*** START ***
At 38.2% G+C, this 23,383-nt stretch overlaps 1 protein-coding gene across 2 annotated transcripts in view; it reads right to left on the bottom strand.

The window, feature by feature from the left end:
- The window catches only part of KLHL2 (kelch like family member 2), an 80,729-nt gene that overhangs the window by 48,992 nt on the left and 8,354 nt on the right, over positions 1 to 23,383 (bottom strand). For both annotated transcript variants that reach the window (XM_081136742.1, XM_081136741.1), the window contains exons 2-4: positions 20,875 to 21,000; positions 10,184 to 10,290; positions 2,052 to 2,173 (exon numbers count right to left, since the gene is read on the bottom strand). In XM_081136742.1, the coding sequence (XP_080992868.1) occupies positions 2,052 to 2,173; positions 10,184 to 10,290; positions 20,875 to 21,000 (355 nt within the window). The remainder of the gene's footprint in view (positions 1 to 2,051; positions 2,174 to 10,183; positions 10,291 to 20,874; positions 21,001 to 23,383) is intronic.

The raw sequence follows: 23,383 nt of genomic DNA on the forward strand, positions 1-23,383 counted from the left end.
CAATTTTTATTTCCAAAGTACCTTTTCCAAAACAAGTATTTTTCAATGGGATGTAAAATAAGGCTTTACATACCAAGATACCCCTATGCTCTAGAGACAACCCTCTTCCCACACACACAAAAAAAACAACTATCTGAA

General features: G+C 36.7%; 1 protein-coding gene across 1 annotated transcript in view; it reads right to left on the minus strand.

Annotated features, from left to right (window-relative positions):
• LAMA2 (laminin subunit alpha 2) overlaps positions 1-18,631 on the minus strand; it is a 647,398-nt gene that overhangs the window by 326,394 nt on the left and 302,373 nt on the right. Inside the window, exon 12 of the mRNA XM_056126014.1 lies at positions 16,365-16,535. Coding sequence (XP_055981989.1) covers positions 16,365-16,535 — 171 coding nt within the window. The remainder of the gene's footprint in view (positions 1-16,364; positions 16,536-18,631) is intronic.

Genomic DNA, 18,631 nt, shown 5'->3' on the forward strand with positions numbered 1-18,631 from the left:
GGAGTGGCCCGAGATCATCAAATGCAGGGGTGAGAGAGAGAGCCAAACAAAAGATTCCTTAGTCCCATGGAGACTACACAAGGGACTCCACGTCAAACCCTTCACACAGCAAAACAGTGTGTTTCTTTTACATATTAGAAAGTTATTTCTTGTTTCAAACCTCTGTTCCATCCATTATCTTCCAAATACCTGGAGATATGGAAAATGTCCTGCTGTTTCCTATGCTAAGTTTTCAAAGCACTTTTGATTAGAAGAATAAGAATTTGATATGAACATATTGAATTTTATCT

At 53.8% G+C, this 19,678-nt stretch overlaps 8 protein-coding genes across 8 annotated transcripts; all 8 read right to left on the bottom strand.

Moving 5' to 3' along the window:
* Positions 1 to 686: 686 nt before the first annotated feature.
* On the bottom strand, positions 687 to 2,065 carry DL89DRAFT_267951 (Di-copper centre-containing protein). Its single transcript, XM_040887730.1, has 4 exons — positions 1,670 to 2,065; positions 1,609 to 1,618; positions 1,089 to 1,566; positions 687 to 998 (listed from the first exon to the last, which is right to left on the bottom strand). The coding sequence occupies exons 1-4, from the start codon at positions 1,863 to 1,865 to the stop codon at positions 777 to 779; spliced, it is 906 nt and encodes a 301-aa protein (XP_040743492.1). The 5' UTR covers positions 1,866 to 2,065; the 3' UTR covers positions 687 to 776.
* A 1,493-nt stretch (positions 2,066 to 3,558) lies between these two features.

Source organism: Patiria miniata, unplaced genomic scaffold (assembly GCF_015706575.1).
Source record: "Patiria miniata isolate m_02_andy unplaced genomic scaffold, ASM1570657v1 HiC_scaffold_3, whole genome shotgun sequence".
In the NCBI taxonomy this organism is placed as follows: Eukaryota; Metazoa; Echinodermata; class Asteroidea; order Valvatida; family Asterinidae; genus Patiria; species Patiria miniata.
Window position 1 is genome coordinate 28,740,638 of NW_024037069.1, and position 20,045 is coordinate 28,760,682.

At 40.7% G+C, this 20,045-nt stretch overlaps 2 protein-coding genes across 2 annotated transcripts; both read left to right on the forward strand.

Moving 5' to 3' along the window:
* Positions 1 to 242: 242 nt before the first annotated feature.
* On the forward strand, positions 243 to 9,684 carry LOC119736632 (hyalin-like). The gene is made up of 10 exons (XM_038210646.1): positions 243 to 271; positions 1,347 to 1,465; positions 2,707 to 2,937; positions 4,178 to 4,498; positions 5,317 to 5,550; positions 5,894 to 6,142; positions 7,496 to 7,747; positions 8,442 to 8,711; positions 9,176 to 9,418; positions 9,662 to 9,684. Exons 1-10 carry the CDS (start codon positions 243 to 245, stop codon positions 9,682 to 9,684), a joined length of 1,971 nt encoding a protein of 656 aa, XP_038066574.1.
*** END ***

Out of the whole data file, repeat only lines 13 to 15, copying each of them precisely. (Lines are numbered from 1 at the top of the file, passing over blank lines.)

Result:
* Positions 1 to 686: 686 nt before the first annotated feature.
* On the bottom strand, positions 687 to 2,065 carry DL89DRAFT_267951 (Di-copper centre-containing protein). Its single transcript, XM_040887730.1, has 4 exons — positions 1,670 to 2,065; positions 1,609 to 1,618; positions 1,089 to 1,566; positions 687 to 998 (listed from the first exon to the last, which is right to left on the bottom strand). The coding sequence occupies exons 1-4, from the start codon at positions 1,863 to 1,865 to the stop codon at positions 777 to 779; spliced, it is 906 nt and encodes a 301-aa protein (XP_040743492.1). The 5' UTR covers positions 1,866 to 2,065; the 3' UTR covers positions 687 to 776.
* A 1,493-nt stretch (positions 2,066 to 3,558) lies between these two features.